Watch Eric Clapton Playing a ’Burst in Some of Cream’s Earliest Footage from 1966

Eric Clapton of British rock group Cream performs on the TV show 'Ready Steady Go!' in London in 1966.
(Image credit: Mark and Colleen Hayward/Redferns)

On this day, in 1966, the psychedelic supergroup known as Cream – comprising Eric Clapton, Jack Bruce, and Ginger Baker – released their debut album, Fresh Cream.

Bolstered by the pioneering pop-rock single I Feel Free the album hit the U.K. top ten in January 1967 – the same month it was launched in the U.S.

Although many people associate Cream-era Clapton with an SG Standard, in this 1966 promotional TV clip of the band miming to “Wrapping Paper and “Sweet Wine” the young guitarist can be seen playing a Gibson Les Paul Standard.

Famously using a ‘Burst paired with a Marshall in the 1966 Bluesbreakers sessions, a 21-year-old Clapton established a touchstone of blues-rock guitar tone.

However, by the time the Blues Breakers with Eric Clapton album was released in July ’66, Clapton was already rehearsing with Cream – during which time his beloved ‘Beano’ ‘Burst was stolen.

John Mayall & the Bluesbreakers'Blues Breakers with Eric Clapton' album artwork aka 'The Beano Album'

John Mayall & the Bluesbreakers' Blues Breakers with Eric Clapton aka the 'Beano Album' (Image credit: Decca)

While Clapton never got a chance to record or perform in public with Cream using the Beano ‘Burst he did manage to borrow a few guitars in the meantime, notably Keith Richards’ Bigsby-fitted 'Burst (as used on the Rolling Stones 1964 The Ed Sullivan Show appearance.)

Eric Clapton performing on stage with Cream during their first live appearance at the Windsor Jazz and Blues Festival in Berkshire, England on July 31 1966.

Eric Clapton with Keith Richards' 'Burst during Cream's first live appearance at the 6th National Jazz and Blues Festival in Windsor, England on July 31, 1966. (Image credit: Michael Putland/Getty Images)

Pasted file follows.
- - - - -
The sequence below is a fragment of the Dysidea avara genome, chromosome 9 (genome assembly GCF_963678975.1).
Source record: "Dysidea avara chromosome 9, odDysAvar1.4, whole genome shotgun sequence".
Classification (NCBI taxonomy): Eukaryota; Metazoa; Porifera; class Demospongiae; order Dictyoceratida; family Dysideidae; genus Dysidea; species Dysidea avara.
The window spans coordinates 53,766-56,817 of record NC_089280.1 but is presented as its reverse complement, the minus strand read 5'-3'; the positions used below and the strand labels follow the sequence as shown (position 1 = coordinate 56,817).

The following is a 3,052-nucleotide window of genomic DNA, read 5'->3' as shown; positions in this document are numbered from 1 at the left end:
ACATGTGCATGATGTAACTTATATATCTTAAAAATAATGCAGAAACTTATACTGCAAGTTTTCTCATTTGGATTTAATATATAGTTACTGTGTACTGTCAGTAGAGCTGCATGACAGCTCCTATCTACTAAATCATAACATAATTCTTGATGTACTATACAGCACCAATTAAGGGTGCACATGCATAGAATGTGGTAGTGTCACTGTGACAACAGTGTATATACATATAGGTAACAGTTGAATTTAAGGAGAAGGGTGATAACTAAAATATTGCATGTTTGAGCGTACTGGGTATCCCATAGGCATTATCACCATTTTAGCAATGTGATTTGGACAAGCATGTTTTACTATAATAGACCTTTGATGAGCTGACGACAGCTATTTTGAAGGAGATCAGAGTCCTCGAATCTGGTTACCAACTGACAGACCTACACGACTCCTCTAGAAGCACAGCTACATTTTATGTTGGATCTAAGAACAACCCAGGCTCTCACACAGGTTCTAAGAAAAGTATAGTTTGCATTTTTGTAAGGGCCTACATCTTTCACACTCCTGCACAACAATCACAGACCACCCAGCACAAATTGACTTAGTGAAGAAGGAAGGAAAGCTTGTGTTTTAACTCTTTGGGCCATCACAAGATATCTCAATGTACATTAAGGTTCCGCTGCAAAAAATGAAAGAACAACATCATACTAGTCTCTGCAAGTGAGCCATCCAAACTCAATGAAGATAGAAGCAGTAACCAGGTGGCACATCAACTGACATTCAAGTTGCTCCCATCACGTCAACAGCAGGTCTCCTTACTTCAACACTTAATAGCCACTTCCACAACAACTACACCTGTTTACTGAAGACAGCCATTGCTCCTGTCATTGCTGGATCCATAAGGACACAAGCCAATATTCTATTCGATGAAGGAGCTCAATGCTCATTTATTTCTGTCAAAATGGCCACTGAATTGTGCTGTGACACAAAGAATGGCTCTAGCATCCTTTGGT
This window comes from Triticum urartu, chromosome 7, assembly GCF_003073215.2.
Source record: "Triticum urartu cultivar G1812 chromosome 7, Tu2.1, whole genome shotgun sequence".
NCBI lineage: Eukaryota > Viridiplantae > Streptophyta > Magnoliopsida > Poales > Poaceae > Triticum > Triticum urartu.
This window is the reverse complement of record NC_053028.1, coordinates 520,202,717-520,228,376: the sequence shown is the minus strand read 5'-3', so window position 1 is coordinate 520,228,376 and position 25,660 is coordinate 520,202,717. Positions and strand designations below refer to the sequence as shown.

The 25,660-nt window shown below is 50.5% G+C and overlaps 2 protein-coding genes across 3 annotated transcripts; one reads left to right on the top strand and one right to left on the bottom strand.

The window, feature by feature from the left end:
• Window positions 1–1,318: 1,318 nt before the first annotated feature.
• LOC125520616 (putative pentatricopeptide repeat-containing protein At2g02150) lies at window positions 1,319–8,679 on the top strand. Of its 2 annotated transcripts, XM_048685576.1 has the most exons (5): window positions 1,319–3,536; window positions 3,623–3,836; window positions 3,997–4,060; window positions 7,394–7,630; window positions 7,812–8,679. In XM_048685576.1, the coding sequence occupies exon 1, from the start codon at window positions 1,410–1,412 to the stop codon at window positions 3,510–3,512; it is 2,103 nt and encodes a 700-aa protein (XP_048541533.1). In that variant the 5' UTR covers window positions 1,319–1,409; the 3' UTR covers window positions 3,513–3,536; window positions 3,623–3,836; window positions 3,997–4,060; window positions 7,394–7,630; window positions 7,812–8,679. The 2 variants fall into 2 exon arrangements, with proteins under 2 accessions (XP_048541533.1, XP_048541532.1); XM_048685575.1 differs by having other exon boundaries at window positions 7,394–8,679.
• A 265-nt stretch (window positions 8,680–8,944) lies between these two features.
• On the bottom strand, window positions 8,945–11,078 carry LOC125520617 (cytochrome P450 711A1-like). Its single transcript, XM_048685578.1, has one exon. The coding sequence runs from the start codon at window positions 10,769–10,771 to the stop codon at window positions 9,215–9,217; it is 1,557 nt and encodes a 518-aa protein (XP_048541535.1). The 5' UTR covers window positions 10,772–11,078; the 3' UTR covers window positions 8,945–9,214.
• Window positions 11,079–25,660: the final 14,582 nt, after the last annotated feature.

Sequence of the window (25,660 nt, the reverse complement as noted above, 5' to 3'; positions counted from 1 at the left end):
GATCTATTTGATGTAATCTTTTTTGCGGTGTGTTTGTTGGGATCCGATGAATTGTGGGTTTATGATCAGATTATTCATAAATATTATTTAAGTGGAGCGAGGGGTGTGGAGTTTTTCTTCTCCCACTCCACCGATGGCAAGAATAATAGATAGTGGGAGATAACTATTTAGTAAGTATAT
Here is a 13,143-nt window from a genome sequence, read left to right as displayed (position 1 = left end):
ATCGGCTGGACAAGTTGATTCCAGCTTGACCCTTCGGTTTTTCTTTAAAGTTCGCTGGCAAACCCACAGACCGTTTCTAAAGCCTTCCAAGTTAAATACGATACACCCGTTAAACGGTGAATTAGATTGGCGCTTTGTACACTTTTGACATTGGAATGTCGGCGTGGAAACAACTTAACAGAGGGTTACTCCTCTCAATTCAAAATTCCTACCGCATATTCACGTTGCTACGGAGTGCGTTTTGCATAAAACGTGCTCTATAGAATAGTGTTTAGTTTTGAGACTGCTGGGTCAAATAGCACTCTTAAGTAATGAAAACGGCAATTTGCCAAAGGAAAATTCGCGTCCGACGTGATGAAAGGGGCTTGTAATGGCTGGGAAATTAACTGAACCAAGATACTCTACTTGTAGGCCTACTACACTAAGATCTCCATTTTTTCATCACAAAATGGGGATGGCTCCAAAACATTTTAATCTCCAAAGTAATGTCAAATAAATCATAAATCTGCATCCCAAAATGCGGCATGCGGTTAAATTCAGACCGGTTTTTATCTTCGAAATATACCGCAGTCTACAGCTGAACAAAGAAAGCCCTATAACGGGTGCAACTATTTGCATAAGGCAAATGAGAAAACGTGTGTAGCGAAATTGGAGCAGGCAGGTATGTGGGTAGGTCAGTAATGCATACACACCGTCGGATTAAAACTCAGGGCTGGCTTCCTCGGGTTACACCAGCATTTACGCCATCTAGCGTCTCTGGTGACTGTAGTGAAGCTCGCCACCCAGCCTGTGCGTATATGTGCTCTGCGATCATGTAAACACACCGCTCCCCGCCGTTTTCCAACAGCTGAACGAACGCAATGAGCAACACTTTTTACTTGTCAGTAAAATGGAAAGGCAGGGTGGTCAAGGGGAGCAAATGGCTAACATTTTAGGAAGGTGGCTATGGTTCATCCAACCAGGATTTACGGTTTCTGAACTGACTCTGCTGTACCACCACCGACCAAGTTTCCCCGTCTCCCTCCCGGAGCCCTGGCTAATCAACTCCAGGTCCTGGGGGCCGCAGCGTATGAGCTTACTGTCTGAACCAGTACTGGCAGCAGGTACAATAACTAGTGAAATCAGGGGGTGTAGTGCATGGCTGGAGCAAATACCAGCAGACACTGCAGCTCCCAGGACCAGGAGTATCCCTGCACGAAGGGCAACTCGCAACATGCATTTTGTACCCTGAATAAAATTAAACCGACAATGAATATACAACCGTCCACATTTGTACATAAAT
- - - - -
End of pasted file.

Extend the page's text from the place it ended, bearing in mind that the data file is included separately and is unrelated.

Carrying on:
Before the summer was out, Clapton would score another ‘Burst – this time from Andy Summers – using it to record Fresh Cream with. Unfortunately, the precious instrument would suffer a headstock break within months, prompting Clapton’s move towards a Gibson SG Standard.

Though the guitarist acquired a third ‘Burst towards the end of Cream’s short two-year lifespan that guitar did not hang around for long. It’s fair to say Clapton had a run of bad luck with ‘Bursts in the early days. Nonetheless, he did much to popularize the now iconic electric guitar during the ‘60s. Indeed, the single-cutaway Les Paul has since become Gibson’s most successful electric guitar design.

Cream 'Fresh Cream' album artwork

(Image credit: Reaction)

Buy Fresh Cream here (opens in new tab).

Rod Brakes is a music journalist with an expertise in guitars. Having spent many years at the coalface as a guitar dealer and tech, Rod's more recent work as a writer covering artists, industry pros and gear includes contributions for leading publications and websites such as GuitaristTotal Guitar, Guitar World (opens in new tab)Guitar Player (opens in new tab) and MusicRadar (opens in new tab) in addition to specialist music books, blogs and social media. He is also a lifelong musician.